According to the notice, the new regulations have undergone changes to significantly improve their operation including repealing redundant provisions, simplifying language and restructuring provisions that were difficult to navigate in the 1926 Regulations. Exposure drafts of the new regulations were published earlier in 2015. Provisions relating to Australia’s international obligations including Free Trade Agreements, Duty Drawback Scheme and Dumping and Counterveiling measures are contained in the International Obligations Regulation. These provisions are exempt from sunsetting requirements and have been placed in a separate instrument to ensure that they are not subject to sunsetting in the future.

The notice explains that the new regulations are necessary because the Legislative Instruments Act 2003 (LIA) provides that all legislative instruments, other than exempt instruments, progressively ‘sunset’ according to the relevant table set out in the LIA. The purpose of this is to ensure that a suitable review mechanism exists so that legislative instruments remain relevant, necessary and fit-for-purpose. The relevant table provides that any legislative instrument made a year before 1930 is to sunset on 1 April 2015. As such it was necessary to re-make the 1926 Regulations to ensure that relevant provisions continued post 1 April 2015.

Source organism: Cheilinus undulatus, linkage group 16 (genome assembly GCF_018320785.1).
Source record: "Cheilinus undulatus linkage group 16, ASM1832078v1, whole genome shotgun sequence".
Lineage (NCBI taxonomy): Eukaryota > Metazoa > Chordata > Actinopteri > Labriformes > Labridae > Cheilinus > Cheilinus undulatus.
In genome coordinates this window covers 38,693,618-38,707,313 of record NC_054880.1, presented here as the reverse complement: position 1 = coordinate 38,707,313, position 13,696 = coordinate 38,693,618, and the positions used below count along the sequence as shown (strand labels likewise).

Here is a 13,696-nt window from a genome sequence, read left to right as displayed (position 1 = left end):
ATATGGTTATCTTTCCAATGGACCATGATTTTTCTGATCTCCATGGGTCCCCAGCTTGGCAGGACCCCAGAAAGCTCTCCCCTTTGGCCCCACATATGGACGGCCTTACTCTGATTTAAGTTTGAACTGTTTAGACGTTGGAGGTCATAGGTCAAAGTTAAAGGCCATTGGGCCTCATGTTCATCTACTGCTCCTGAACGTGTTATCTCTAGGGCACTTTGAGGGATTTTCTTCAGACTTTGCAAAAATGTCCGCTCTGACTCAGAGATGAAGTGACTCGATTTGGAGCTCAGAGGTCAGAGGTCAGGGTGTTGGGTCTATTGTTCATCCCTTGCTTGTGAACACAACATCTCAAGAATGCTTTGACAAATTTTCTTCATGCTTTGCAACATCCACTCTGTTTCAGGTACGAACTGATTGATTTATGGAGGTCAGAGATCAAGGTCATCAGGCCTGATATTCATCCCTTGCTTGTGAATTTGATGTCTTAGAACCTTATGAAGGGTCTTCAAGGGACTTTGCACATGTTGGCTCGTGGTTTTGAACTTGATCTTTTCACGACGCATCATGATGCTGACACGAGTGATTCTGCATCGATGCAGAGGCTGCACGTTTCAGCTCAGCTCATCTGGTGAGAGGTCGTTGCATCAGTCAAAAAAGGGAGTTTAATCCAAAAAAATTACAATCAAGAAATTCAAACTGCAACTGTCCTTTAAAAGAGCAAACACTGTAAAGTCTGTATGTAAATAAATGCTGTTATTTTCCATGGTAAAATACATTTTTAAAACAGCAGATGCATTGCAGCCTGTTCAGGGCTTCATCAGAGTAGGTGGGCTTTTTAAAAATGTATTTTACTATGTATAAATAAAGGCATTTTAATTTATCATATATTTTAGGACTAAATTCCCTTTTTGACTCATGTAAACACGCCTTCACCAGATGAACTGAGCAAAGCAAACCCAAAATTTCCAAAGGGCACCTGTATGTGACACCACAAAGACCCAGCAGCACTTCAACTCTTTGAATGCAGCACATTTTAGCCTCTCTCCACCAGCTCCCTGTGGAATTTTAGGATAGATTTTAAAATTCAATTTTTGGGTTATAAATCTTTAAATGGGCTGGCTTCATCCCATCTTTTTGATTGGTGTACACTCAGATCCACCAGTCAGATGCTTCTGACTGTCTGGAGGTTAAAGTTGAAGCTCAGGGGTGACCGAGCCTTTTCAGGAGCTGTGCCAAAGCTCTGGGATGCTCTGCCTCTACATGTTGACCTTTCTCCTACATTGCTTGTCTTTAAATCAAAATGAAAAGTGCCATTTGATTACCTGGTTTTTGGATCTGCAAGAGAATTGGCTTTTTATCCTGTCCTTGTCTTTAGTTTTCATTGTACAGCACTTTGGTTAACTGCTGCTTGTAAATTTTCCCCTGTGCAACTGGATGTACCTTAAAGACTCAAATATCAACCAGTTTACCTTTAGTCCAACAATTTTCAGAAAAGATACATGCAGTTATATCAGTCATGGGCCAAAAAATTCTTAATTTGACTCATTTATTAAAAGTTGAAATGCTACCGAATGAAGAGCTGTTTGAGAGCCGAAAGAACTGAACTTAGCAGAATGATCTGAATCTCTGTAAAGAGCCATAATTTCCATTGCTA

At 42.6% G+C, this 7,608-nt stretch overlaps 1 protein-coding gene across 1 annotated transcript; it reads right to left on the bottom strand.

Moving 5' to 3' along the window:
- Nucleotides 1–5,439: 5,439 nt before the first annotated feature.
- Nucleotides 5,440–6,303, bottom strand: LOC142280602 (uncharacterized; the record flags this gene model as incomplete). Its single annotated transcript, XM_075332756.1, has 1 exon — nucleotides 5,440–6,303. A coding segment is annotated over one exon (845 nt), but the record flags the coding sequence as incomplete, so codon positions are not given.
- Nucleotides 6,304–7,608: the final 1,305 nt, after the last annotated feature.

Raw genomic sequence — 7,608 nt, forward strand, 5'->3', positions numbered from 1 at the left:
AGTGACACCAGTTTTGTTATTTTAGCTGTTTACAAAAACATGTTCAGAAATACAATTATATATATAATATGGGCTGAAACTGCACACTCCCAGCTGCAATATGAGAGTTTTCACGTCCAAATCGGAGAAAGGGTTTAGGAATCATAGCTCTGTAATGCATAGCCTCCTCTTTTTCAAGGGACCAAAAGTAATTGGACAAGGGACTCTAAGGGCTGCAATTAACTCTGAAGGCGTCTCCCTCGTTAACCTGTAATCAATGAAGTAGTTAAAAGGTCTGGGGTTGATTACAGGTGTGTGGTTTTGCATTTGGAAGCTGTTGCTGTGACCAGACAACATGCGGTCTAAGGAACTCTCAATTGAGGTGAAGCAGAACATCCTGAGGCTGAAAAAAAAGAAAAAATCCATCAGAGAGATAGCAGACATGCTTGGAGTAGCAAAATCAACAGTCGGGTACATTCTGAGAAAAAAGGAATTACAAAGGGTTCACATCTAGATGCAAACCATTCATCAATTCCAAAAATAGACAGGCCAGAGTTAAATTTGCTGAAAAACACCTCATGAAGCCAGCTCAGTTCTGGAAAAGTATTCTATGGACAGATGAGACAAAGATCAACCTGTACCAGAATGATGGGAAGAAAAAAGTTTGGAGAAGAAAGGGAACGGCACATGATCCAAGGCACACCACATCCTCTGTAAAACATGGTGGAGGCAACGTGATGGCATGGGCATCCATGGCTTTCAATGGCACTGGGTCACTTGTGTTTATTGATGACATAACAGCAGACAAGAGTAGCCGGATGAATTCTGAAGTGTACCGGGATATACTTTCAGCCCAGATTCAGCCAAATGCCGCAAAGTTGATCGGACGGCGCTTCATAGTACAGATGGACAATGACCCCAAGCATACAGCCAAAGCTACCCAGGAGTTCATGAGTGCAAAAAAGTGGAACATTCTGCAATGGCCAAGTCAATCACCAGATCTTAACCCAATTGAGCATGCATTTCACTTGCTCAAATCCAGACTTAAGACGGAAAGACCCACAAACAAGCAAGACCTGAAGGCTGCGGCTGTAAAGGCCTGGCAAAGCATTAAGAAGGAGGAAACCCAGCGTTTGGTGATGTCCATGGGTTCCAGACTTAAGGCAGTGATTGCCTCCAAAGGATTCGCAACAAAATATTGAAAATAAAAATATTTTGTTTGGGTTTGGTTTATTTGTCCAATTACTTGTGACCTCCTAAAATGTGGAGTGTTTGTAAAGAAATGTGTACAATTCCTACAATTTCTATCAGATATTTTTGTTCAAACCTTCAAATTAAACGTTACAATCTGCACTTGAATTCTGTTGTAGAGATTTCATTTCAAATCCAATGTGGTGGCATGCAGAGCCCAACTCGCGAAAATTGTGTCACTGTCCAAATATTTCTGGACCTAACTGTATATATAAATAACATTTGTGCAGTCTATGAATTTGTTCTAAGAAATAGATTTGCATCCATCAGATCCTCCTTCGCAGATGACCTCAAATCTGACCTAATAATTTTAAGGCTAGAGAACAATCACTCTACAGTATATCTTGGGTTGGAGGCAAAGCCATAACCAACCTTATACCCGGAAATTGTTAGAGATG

The new regulations do not introduce any substantive changes to existing government policy, but they have .a different look and feel to the 1926 Regulations. Sections and numbering within the 1926 Regulations have necessarily been restructured and the contents split into two instruments as part of the process to enhance its overall operation.

Explanatory statements about the 2015 Regulation and the International Obligations Regulation are available. Finding tables are also available indicating the location of sections from the previous 1926 Regulations within the remade regulations and vice versa.

The new section numbering means the location of duty refund reason types within the new regulations differ from their location within the 1926 Regulations. More detail about these changes is available within the updated ‘Refunds of Customs Import Duty’ fact sheet. The notice states that:

The new regulations contain transitional provisions to ensure that things done under the 1926 Regulations, before those regulations were repealed, will continue to have effect (if there is a corresponding provision in the new regulation) as if it had been done under the new regulation.